Instead, try to summarize your personal aspects that you want to describe to the reviewers, and let this be a common thread throughout the essay. For example, Applicant Abby is a great communicator. Abby’s strength allowed her to explore many subfields of astrophysics by quickly picking up jargon and techniques. Additionally, she used her adeptness in communication to convey tricky astrophysical concepts to the general public as part of her outreach experience. She organized her essay by selecting experiences that highlight this strength. Use the adjectives you which describe yourself time and time again in your essay. You should even bold your keywords for the reviewers; they have a lot of applications to read!

Once you have your outline and organization settled, you’ll have to decide how you will present your research or outreach experiences. The level of detail which you should supply will vary with the number of projects you’d like to talk about. Regardless, emphasis any knowledge or experience you gained and tangible outcomes (like an AAS poster or paper) within your research. You are not a robot with a set list of technical skills, so focus on your growth rather than the exact scientific methods you used. When discussing your outreach, talk about why you are passionate about what you are doing and what you gained from the experience.

Research Statement: Think Like a Scientist

In the research statement, the reviewers want to see that you can clearly state a research question and can outline a method to answer this question. If you are awarded an NSF fellowship, you aren’t held to this project, so feel free to propose anything you want! The project can be an extension of your current research or a new idea altogether. Talk to experts about your ideas to get feedback and relevant literature.

I recommend organizing your statement into three parts: a background section, a clear plan of action and a section devoted to possible results and broader impact. In the background sections you demonstrate your expert knowledge of a subfield and explain why your proposed problem is important. Keep in mind that your reviewers are likely not experts; in fact, they may not even be astronomers! Next, explain the concrete steps you would need to take to execute your research. This can include resources you would need (telescopes, super computers, etc), or expert knowledge you would need to gain. In this section it is also useful to tie in any previous work you’ve done which would make you an ideal candidate to implement the proposed research. Don’t be afraid to spell out your plan in a number or bulleted list; again, the reviewers have a lot of application to read! Finally, put your project into context and explain how your results will impact the field as a whole, whether it be through a new discovery or a public database. This is also an excellent place to tie in outreach opportunities.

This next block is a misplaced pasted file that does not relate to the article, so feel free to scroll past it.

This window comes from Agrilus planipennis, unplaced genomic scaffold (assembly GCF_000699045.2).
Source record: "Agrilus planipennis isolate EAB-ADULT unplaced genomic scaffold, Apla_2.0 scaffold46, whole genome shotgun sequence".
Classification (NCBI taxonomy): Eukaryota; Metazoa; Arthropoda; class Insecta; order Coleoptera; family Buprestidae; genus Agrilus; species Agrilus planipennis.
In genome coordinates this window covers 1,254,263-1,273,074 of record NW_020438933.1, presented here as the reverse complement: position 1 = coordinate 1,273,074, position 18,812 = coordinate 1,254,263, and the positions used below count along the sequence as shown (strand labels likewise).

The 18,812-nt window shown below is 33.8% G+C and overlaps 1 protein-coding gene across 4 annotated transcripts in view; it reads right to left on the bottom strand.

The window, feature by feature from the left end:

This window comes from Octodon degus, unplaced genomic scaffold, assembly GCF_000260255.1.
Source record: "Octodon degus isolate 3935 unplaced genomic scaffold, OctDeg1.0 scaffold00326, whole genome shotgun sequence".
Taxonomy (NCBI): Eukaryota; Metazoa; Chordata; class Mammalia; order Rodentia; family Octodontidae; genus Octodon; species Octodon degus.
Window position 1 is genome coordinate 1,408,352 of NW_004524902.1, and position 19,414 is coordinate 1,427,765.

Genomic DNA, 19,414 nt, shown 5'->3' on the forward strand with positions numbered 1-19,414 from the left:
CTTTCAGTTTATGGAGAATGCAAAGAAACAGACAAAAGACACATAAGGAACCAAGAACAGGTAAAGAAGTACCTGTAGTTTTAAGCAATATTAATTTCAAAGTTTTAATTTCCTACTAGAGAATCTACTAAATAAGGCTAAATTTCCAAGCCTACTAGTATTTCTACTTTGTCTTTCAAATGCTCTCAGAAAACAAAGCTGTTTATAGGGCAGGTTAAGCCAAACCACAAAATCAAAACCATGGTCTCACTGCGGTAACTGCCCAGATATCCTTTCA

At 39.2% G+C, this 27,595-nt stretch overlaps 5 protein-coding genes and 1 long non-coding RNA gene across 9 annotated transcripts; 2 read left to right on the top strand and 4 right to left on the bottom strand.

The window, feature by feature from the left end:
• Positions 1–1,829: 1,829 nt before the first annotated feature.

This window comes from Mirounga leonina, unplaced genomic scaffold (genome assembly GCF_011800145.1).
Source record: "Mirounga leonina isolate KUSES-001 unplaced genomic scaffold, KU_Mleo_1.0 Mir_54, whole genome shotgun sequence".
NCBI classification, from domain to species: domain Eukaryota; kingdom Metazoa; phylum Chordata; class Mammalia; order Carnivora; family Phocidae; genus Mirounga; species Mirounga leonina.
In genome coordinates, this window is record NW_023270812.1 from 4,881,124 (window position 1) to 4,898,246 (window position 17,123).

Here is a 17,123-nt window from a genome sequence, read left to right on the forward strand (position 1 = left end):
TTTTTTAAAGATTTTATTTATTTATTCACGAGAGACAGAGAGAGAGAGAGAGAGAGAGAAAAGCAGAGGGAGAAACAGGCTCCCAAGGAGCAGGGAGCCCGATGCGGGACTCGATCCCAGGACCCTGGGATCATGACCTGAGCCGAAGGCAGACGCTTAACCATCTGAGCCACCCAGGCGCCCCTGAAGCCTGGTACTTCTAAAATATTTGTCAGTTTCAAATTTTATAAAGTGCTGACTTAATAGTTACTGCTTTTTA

Parting Words

My final advice to you is to ask anyone and everyone to read your essays. Friends, advisors, letter writers, graduate students and past winners. Everyone. Every editor will hone in a few aspects of your application, and the collective feedback can really clarify and enhance your ideas.

Remember that the NSF is highly competitive, and it’s ok if your application is not successful. Rejection does not mean that you won’t become a successful graduate student or that your proposed project was “bad”.  Most students do not get the NSF, but they can go on to become outstanding researchers.

About Ashley Villar

I am a third year PhD student at Harvard University. I'm generally interested in optical transients, or the dramatic aftermaths of stellar eruptions, collisions and explosions. I'm also broadly interested in how astronomers can efficiently use large datasets produced in future missions. When I'm not working, I bake, exercise and try to enjoy Boston.

1 Comment

  1. Fantastic post Ms. Villar! Hoping to leverage your advice to apply for next year’s round of applications.

    Reply